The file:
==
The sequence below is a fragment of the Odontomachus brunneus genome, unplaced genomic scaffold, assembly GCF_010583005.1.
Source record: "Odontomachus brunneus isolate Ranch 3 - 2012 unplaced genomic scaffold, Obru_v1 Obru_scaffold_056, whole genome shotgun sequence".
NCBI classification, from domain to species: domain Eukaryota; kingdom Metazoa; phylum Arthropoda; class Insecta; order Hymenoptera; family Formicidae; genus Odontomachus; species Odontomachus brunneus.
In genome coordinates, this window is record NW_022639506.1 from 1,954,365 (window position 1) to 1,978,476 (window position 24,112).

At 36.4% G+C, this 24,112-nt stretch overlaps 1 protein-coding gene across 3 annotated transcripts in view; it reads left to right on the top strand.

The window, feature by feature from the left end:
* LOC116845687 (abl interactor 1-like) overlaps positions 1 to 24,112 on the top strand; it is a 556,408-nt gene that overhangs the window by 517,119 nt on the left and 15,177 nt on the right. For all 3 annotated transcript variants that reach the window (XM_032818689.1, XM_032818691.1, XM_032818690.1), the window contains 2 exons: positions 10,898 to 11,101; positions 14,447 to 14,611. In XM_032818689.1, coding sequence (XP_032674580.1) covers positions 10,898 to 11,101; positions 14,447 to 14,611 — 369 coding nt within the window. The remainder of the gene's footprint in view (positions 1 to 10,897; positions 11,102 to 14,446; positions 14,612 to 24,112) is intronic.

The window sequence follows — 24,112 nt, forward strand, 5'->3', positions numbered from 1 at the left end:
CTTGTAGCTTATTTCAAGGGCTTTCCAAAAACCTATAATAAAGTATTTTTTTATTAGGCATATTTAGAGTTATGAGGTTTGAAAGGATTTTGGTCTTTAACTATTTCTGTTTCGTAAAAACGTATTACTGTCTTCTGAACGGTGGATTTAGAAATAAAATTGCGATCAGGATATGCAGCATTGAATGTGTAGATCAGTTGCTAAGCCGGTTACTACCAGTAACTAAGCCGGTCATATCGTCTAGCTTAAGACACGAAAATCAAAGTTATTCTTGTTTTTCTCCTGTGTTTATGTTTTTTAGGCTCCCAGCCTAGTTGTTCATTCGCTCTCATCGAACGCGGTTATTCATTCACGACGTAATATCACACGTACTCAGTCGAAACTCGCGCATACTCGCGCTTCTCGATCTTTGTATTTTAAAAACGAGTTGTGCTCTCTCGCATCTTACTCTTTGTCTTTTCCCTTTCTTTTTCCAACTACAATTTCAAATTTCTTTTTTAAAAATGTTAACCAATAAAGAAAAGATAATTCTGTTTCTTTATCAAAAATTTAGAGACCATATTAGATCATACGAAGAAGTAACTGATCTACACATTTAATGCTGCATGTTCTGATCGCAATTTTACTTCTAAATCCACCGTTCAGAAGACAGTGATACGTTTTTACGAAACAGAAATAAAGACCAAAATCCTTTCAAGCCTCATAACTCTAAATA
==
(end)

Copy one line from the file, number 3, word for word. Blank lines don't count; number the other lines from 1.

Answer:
NCBI classification, from domain to species: domain Eukaryota; kingdom Metazoa; phylum Arthropoda; class Insecta; order Hymenoptera; family Formicidae; genus Odontomachus; species Odontomachus brunneus.